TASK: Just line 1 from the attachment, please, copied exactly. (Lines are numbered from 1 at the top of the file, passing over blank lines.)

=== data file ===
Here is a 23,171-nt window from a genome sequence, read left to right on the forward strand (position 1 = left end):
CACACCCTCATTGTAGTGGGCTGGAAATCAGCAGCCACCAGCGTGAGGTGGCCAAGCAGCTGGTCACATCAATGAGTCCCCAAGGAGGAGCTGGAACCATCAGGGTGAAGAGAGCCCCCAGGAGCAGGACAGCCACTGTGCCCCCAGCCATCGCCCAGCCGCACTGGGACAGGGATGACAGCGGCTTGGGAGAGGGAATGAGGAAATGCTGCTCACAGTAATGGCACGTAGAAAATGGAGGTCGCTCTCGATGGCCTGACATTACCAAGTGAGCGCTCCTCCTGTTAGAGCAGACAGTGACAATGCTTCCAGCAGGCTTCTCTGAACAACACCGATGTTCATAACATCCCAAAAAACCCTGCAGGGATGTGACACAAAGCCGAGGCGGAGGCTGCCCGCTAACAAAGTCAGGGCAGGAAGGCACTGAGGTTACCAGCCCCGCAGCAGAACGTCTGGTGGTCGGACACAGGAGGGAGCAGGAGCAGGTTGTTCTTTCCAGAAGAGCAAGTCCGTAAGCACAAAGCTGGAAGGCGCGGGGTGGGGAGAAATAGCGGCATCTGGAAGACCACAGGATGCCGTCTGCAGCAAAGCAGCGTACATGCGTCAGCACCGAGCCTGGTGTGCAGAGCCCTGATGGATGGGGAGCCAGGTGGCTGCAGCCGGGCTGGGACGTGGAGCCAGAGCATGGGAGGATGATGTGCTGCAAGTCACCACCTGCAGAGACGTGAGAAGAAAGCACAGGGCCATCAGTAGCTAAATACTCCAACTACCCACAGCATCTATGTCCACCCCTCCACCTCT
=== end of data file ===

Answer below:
Here is a 23,171-nt window from a genome sequence, read left to right on the forward strand (position 1 = left end):